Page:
Keep in mind, too, that incubator and client needs – and the law – can change over time. Incubator managers may want to have an attorney review their programs' documents periodically to ensure they are up to date and achieving intended goals. Lyons plans to have Gulf Coast's attorney review the incubator's documents in the near future. "I need him to look at them and get the whole flow," she says. "Are there legal issues now that weren't there when the documents were drawn up?" She also has the attorney review policies she writes, such as the incubator's no-smoking policy.
Ultimately, the key to incubation success is building good relationships with promising clients. Formal documents are helpful tools for the job, but they cannot guarantee that a client will be a pleasure to work with any more than a slick business plan can guarantee a company's success. When considering prospective clients, managers must employ instinct long before formal documents come into play.
"Assuming you don't need every client that walks in your door, go with your gut as to whether the person is trustworthy," Wurzburg says. "The best agreement isn't going to protect you from a troublemaker. An agreement helps document the understanding and prevents faulty memory, but it isn't a substitute for a good relationship with people you're going to want to work with and trust."
Adapted from the book Put It in Writing: Crafting Policies, Agreements, and Contracts for Your Incubator, NBIA Publications, August 2002.
What documents might you want to develop for your incubation program? The most common documents that incubation programs create and employ in their dealings with clients are:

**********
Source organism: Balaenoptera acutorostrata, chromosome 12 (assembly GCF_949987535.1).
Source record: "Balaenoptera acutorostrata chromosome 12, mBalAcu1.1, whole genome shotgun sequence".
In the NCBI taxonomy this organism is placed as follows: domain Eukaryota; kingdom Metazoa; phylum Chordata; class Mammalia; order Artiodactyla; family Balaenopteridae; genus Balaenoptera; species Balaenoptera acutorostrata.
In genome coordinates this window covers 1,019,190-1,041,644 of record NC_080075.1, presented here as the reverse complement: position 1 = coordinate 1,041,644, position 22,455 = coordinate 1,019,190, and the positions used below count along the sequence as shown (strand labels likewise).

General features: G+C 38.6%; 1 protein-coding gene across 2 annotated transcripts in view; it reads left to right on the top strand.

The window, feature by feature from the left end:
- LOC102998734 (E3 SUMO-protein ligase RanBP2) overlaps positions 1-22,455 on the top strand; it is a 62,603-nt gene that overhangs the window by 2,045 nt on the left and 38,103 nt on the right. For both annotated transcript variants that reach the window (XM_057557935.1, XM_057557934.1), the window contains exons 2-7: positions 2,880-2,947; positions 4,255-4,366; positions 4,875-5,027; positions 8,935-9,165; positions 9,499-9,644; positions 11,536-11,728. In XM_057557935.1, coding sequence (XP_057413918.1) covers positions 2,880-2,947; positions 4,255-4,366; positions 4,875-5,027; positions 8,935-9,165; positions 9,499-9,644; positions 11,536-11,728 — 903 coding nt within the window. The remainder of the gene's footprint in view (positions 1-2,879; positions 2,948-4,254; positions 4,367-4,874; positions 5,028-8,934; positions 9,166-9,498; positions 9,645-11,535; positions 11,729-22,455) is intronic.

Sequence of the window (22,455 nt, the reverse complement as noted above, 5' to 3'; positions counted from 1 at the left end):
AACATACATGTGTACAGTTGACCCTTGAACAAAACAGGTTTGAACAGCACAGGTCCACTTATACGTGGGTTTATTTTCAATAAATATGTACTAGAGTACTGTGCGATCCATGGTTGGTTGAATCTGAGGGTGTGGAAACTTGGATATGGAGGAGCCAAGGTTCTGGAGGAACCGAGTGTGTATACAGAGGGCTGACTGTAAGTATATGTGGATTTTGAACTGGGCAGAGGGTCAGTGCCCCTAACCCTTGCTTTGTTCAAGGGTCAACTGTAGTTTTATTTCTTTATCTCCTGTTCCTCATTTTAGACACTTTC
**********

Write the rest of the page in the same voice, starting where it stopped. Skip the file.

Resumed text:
leases or licenses – contracts that govern use of space and other services in an incubator. A lease agreement grants a client an exclusive right to space in an incubator for a specified period in exchange for rent. A license agreement outlines services a client will receive, including use of space, in exchange for fees.
service agreements – contracts that delineate the services an incubator will provide and clients' obligations to make use of those services. Incubators may execute a service agreement in addition to a lease or license agreement. applications and entrance requirements – written questions and guidelines that an incubator uses to assess potential clients' suitability for the program and that potential applicants consider to determine their eligibility for and interest in a particular incubation program.
client handbooks or manuals – the how-tos and rules of residing in an incubator. Handbooks can explain admission, graduation, parking, smoking and other policies; support services the incubator provides and their costs; client responsibilities; how to operate the photocopy machine or sign up to use a conference room; and any other information clients may need to know.
conflict-of-interest policies – guidelines for revealing and resolving financial, ethical and other conflicts that incubator representatives might have between their personal interests and their official duties. These policies depend on voluntary disclosure of potential conflicts and usually outline mechanisms to resolve or eliminate conflicts of interest.
nondisclosure agreements – confidentiality agreements that allow incubator staff to exchange necessary information with incubator applicants and clients, and provide applicants and clients reassurance that incubator staff will not inappropriately disclose that information. These agreements can identify with whom incubator-related personnel will and will not discuss client companies' business and can define a period of time for which specified information will remain confidential.
According to partner Newton B. Fowler III of the Venable law firm in Baltimore, an incubator simply can't afford to operate without the following documents:
Keywords: application -- client, client handbook, documents -- incubator, entrance policy, graduation policy, lease, legal issues, license agreement -- incubator, nondisclosure agreement, service agreement